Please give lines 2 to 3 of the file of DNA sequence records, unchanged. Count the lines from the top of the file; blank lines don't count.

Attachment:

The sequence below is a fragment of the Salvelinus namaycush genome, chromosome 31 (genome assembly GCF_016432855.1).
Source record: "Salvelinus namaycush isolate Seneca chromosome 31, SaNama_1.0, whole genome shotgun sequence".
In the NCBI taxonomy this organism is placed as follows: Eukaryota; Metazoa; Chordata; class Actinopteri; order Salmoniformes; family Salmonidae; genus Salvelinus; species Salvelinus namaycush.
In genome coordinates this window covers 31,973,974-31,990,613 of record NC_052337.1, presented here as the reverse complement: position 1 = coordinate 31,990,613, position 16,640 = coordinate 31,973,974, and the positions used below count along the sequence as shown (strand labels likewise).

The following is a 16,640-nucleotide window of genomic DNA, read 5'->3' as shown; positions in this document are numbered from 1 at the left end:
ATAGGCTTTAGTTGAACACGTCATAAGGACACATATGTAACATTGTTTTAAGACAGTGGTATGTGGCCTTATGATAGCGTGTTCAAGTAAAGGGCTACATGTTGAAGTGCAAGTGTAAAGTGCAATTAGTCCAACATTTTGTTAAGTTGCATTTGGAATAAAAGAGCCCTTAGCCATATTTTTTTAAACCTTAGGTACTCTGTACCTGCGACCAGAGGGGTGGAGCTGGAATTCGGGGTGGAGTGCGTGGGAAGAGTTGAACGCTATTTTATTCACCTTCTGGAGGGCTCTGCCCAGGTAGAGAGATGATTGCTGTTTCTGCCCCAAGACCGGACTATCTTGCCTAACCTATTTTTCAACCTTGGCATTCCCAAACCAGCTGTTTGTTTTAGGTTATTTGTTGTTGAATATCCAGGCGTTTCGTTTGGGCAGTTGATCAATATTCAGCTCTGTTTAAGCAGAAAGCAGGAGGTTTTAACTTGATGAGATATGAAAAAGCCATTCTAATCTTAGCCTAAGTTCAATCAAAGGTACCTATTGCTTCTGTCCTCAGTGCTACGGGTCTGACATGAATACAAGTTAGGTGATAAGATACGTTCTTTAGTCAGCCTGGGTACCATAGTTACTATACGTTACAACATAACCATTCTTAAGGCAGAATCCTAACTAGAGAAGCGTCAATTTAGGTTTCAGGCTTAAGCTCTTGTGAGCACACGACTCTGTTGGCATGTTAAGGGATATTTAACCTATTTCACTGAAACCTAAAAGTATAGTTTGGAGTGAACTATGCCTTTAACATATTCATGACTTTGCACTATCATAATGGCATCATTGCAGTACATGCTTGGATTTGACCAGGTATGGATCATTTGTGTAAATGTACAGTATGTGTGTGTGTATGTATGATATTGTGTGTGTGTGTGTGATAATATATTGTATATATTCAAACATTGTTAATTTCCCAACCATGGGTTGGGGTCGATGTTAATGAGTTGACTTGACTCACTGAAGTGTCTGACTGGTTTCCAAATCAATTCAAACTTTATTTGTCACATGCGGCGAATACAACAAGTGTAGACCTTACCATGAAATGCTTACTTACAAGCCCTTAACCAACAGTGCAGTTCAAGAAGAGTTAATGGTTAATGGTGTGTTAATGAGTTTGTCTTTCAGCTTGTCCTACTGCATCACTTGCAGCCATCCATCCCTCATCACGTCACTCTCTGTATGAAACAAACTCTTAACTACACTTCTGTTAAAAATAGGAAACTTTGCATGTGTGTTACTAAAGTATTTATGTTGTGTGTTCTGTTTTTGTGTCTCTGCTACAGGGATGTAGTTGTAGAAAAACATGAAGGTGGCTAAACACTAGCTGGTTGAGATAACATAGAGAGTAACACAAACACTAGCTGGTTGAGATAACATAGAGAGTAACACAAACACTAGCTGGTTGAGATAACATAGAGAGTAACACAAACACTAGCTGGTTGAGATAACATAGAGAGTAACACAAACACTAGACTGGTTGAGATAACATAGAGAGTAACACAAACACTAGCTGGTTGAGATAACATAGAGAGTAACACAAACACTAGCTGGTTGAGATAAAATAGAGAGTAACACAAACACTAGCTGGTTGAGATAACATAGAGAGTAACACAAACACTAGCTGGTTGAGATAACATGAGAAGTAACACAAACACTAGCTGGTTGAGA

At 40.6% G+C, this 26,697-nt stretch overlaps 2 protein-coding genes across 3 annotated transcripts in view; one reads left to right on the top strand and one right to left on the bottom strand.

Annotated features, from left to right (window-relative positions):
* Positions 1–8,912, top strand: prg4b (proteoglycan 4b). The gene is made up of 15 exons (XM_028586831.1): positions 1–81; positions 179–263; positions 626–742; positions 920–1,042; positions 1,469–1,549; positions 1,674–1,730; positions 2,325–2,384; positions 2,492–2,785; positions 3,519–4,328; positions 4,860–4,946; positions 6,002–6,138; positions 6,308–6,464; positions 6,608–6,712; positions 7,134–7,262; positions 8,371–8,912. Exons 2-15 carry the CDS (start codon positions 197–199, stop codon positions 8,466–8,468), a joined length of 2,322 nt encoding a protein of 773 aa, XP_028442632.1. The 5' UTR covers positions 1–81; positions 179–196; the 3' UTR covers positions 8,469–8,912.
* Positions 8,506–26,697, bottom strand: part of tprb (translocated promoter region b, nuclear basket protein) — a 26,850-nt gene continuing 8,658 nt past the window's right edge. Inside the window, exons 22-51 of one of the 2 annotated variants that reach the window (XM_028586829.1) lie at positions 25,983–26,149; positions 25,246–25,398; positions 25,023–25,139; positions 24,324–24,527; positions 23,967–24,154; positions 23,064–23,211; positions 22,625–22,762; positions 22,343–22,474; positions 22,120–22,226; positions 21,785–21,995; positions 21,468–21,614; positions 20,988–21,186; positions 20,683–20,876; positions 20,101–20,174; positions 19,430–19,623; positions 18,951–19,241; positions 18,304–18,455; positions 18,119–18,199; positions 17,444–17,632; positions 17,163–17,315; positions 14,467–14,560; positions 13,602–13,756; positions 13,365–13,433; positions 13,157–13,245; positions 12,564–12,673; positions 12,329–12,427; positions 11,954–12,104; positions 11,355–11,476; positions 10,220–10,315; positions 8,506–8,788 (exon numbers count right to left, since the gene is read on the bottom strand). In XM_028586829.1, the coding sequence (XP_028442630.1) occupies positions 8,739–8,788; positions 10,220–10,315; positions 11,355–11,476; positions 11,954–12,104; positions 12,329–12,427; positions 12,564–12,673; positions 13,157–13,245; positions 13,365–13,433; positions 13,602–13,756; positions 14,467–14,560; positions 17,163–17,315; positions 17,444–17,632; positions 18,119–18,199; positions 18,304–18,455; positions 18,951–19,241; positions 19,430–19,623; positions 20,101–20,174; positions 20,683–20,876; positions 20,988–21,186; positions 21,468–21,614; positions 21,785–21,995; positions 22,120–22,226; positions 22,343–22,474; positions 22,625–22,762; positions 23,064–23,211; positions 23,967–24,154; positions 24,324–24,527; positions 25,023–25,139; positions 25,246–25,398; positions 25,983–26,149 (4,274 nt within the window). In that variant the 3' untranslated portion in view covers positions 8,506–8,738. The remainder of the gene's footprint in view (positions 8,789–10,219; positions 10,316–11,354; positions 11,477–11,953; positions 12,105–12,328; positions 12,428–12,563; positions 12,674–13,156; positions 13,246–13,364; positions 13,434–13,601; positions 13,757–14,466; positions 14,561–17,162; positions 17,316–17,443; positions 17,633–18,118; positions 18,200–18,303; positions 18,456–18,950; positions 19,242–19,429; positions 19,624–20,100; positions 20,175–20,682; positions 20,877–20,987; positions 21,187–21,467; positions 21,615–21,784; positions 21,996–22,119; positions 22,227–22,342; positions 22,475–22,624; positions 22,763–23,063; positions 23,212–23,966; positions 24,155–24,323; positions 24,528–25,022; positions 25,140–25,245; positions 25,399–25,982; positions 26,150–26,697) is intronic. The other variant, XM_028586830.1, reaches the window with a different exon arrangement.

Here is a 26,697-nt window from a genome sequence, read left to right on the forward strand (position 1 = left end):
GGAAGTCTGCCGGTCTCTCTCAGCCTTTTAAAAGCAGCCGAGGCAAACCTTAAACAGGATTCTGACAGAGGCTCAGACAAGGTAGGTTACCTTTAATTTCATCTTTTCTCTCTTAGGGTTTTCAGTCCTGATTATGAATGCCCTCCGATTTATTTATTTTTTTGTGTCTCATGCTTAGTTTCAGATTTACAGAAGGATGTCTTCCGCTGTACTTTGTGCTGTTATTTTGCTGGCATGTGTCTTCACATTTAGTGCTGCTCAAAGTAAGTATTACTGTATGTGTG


Source record: "Salvelinus namaycush isolate Seneca chromosome 31, SaNama_1.0, whole genome shotgun sequence".
In the NCBI taxonomy this organism is placed as follows: Eukaryota; Metazoa; Chordata; class Actinopteri; order Salmoniformes; family Salmonidae; genus Salvelinus; species Salvelinus namaycush.